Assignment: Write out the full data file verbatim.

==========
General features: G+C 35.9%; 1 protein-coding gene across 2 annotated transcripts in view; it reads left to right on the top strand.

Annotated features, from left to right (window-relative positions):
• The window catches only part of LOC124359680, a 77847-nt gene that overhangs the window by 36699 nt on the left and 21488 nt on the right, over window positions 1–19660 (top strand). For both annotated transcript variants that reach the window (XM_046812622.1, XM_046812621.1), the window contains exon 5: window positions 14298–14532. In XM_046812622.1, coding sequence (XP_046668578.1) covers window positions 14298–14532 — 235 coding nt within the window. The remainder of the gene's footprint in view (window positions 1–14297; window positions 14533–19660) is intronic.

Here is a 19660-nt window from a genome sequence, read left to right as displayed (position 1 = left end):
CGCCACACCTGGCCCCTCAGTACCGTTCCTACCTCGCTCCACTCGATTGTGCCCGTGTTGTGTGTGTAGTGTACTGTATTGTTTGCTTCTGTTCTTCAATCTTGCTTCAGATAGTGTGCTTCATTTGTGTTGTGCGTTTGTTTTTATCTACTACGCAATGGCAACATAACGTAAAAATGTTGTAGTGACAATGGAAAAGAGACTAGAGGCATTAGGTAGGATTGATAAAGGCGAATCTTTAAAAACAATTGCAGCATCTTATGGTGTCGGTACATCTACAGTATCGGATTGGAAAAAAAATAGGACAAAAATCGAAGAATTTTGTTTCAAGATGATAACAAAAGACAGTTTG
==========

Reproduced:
General features: G+C 35.9%; 1 protein-coding gene across 2 annotated transcripts in view; it reads left to right on the top strand.

Annotated features, from left to right (window-relative positions):
• The window catches only part of LOC124359680, a 77847-nt gene that overhangs the window by 36699 nt on the left and 21488 nt on the right, over window positions 1–19660 (top strand). For both annotated transcript variants that reach the window (XM_046812622.1, XM_046812621.1), the window contains exon 5: window positions 14298–14532. In XM_046812622.1, coding sequence (XP_046668578.1) covers window positions 14298–14532 — 235 coding nt within the window. The remainder of the gene's footprint in view (window positions 1–14297; window positions 14533–19660) is intronic.

Here is a 19660-nt window from a genome sequence, read left to right as displayed (position 1 = left end):
CGCCACACCTGGCCCCTCAGTACCGTTCCTACCTCGCTCCACTCGATTGTGCCCGTGTTGTGTGTGTAGTGTACTGTATTGTTTGCTTCTGTTCTTCAATCTTGCTTCAGATAGTGTGCTTCATTTGTGTTGTGCGTTTGTTTTTATCTACTACGCAATGGCAACATAACGTAAAAATGTTGTAGTGACAATGGAAAAGAGACTAGAGGCATTAGGTAGGATTGATAAAGGCGAATCTTTAAAAACAATTGCAGCATCTTATGGTGTCGGTACATCTACAGTATCGGATTGGAAAAAAAATAGGACAAAAATCGAAGAATTTTGTTTCAAGATGATAACAAAAGACAGTTTG